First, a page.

Football exists in an odd spot in the American conscience currently. It’s still one of, if not the, most popular sports the country has to offer, with countless people setting aside their fall and winter Sundays for a several hour ritual in front of the television, and even a growing popularity abroad.
But increasingly, we are learning that human bodies bashing into each other at such high speeds actually isn’t good for the people participating. Some players make it to retirement and seem relatively fine, but others are so physically hobbled or mentally debilitated by the sport that it ends virtually any chance at “life after football.” With that wave of realization has come an increase, at least in perception, in parental concern over their children playing the sport, which is part of the reason of waning participation numbers.
Locally, the figures appear far more dire than nationally. While participation had started to recover nationwide slightly after dipping in the mid-2010s, numbers from the Ithaca Youth Bureau show that youth football participation has fallen precipitously. In 2017, IYB’s Small Fry Senior Tackle program, designed for kids between 10 and 12 years old, had 41 players enrolled; In the two years since, it has shrunk to 20 in 2018, and just 15 this year, putting it in danger of being eliminated.
Just four years ago the program boasted around 65 participants-- so many, in fact, that IYB split the program into two teams so there were enough opportunities for each kid to play. Yet last year, the Small Fry Junior Tackle program, meant for kids under 10, was folded by IYB because there weren’t enough players.
Meanwhile, interest in the NFL Flag program has actually ticked upwards. The co-ed program was actually started as a reaction to the Junior Tackle team shutting down and has thrived since. In 2018, when the program began, 39 kids signed up, which moved up to 48 this year, serving boys and girls under age 10.
The different directions of both programs points to one fairly clear conclusion: while interest in football still remains, there are a variety of different factors that are having a negative impact on tackle football participation. Alternative football options, like flag football for example, are still attractive options for kids, but interest in traditional tackle football is being outweighed by fears that appear justified over the sport’s long-term impact on physical and mental health, added to the normal reasons kids leave certain sports, like lack of time or simply preferring something else.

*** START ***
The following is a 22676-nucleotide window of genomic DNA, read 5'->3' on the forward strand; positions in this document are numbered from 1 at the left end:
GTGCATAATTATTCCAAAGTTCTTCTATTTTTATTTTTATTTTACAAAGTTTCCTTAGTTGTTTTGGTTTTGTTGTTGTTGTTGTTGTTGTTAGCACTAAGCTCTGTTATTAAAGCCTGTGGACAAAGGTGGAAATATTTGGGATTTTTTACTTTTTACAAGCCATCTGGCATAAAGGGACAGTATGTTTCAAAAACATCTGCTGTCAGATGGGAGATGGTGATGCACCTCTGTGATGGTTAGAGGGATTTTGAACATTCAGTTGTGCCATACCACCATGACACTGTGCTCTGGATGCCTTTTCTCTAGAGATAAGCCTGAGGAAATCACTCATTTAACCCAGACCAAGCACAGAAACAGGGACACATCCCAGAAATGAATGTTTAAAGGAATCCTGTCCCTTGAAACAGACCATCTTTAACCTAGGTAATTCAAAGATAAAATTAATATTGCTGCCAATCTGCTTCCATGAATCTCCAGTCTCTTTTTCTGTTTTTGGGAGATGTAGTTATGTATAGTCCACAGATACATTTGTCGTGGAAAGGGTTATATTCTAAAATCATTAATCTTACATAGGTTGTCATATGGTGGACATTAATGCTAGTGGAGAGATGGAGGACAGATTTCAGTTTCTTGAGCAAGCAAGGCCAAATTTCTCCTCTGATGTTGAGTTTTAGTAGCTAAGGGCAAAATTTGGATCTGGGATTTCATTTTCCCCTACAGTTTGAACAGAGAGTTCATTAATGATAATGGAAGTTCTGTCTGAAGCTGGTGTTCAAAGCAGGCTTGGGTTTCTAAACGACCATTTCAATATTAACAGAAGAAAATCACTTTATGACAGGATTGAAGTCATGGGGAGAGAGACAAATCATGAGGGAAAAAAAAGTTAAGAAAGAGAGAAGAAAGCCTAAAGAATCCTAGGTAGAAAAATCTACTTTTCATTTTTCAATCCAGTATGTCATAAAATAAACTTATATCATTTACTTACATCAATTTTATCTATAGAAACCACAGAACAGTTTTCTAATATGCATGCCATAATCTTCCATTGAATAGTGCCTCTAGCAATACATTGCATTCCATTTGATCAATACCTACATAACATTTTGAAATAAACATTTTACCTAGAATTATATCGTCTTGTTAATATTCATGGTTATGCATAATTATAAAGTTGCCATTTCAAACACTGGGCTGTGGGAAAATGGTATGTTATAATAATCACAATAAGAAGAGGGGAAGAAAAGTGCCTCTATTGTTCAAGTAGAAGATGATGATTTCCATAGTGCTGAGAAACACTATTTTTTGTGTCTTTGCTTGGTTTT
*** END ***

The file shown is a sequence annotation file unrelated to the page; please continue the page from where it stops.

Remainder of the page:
“We’re getting bombarded with concussion PR stuff in the NFL,” said Ernesto “Tito” Villa, the rec program coordinator in charge of sports at Ithaca Youth Bureau. “But also, we have so many options here in Ithaca. There’s theater, art, lacrosse. A lot of programs are getting specialized and doing year-round stuff.”
The trend is troublesome for those who love traditional football. Villa even said the conversations have gone as far as IYB considering “phasing out” tackle football entirely, although the bureau is still gathering information before making a final decision on that front.
Villa said the flag football has given them some foothold in rebuilding their youth participation numbers, but it comes only after IYB eliminated its junior tackle football team, which provided a tackle football option for kids under 10, in favor of the NFL Flag program. Not only does the NFL Flag program avoid contact, it’s also designed for both boys and girls between the ages of 8 and 10. The senior tackle football program, for ages 10-12, still exists.
“One of the new things we did this year was talk closely with Ithaca High School and their head coaches of varsity,” Villa said. “Just kind of collaborating with them. We’re getting ideas from them about what they think can help them in the youth program about what can get numbers up. [...] Somewhere in that age gap we lost a ton of people, so we’re trying to rebuild that and flag seems to be working.”
With so many questions surrounding the sport, it’s fair to ask if it is appropriate for the youth bureau to continue offering it, regardless of interest level. Villa understands that question, but said there are so many benefits that, at least for the time being, it still holds certain advantages he doesn’t see to the same extent in other sports.
“It’s one of the few sports I have where you have kids with different socio-economic backgrounds,” Villa said, also noting the physical fitness benefits. “White, black, Spanish, Asian. Kids from all over, not just in the town but in the outskirts. It’s a very disciplined sport, you have to pay attention so I think it translates to school. [...] I wouldn’t be putting kids out there in football if our coaches weren’t trained specifically to be safe.”
There’s also action at the state level which could impact youth football in the area. Villa said New York State is considering a law that would penalize groups putting helmets on kids under 14 years old, which would obviously lead to the termination of IYB’s involvement in tackle football.